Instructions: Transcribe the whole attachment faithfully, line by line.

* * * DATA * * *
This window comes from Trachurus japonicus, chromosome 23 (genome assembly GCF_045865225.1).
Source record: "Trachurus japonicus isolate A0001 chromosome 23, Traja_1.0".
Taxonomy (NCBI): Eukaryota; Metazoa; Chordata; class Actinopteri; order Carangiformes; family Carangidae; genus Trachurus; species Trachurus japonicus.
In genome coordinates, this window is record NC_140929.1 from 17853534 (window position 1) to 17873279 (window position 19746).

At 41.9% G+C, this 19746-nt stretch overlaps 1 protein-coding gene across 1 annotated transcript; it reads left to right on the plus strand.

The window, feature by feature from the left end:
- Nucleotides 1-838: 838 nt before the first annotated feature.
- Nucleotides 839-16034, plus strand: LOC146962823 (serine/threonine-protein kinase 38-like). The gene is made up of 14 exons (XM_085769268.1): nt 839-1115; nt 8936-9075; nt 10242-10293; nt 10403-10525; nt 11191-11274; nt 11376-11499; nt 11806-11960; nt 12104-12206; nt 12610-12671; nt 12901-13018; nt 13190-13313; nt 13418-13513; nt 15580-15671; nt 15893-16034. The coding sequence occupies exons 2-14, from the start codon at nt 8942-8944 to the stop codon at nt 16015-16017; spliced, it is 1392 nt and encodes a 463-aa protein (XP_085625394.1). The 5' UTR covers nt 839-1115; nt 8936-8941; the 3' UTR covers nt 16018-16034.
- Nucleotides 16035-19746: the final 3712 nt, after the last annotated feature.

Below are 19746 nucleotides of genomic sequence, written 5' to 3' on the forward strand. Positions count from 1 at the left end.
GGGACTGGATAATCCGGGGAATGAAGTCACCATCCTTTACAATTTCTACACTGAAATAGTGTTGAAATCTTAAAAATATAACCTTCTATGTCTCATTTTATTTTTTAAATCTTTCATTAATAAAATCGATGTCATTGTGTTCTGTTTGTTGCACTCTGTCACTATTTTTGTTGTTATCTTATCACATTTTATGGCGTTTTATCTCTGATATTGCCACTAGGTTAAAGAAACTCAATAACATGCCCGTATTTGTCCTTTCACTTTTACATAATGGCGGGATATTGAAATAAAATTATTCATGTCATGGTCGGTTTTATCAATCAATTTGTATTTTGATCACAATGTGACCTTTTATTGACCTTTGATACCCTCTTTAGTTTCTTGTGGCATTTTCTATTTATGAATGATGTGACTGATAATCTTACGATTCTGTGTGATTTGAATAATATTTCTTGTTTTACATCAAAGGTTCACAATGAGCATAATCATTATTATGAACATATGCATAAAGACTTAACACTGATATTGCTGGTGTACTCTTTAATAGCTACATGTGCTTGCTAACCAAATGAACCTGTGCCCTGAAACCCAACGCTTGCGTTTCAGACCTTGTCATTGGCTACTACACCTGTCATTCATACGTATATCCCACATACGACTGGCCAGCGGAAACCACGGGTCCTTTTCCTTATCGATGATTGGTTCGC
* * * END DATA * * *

This window comes from Trachurus japonicus, chromosome 23 (genome assembly GCF_045865225.1).
Source record: "Trachurus japonicus isolate A0001 chromosome 23, Traja_1.0".
Taxonomy (NCBI): Eukaryota; Metazoa; Chordata; class Actinopteri; order Carangiformes; family Carangidae; genus Trachurus; species Trachurus japonicus.
In genome coordinates, this window is record NC_140929.1 from 17853534 (window position 1) to 17873279 (window position 19746).

At 41.9% G+C, this 19746-nt stretch overlaps 1 protein-coding gene across 1 annotated transcript; it reads left to right on the plus strand.

The window, feature by feature from the left end:
- Nucleotides 1-838: 838 nt before the first annotated feature.
- Nucleotides 839-16034, plus strand: LOC146962823 (serine/threonine-protein kinase 38-like). The gene is made up of 14 exons (XM_085769268.1): nt 839-1115; nt 8936-9075; nt 10242-10293; nt 10403-10525; nt 11191-11274; nt 11376-11499; nt 11806-11960; nt 12104-12206; nt 12610-12671; nt 12901-13018; nt 13190-13313; nt 13418-13513; nt 15580-15671; nt 15893-16034. The coding sequence occupies exons 2-14, from the start codon at nt 8942-8944 to the stop codon at nt 16015-16017; spliced, it is 1392 nt and encodes a 463-aa protein (XP_085625394.1). The 5' UTR covers nt 839-1115; nt 8936-8941; the 3' UTR covers nt 16018-16034.
- Nucleotides 16035-19746: the final 3712 nt, after the last annotated feature.

Below are 19746 nucleotides of genomic sequence, written 5' to 3' on the forward strand. Positions count from 1 at the left end.
GGGACTGGATAATCCGGGGAATGAAGTCACCATCCTTTACAATTTCTACACTGAAATAGTGTTGAAATCTTAAAAATATAACCTTCTATGTCTCATTTTATTTTTTAAATCTTTCATTAATAAAATCGATGTCATTGTGTTCTGTTTGTTGCACTCTGTCACTATTTTTGTTGTTATCTTATCACATTTTATGGCGTTTTATCTCTGATATTGCCACTAGGTTAAAGAAACTCAATAACATGCCCGTATTTGTCCTTTCACTTTTACATAATGGCGGGATATTGAAATAAAATTATTCATGTCATGGTCGGTTTTATCAATCAATTTGTATTTTGATCACAATGTGACCTTTTATTGACCTTTGATACCCTCTTTAGTTTCTTGTGGCATTTTCTATTTATGAATGATGTGACTGATAATCTTACGATTCTGTGTGATTTGAATAATATTTCTTGTTTTACATCAAAGGTTCACAATGAGCATAATCATTATTATGAACATATGCATAAAGACTTAACACTGATATTGCTGGTGTACTCTTTAATAGCTACATGTGCTTGCTAACCAAATGAACCTGTGCCCTGAAACCCAACGCTTGCGTTTCAGACCTTGTCATTGGCTACTACACCTGTCATTCATACGTATATCCCACATACGACTGGCCAGCGGAAACCACGGGTCCTTTTCCTTATCGATGATTGGTTCGC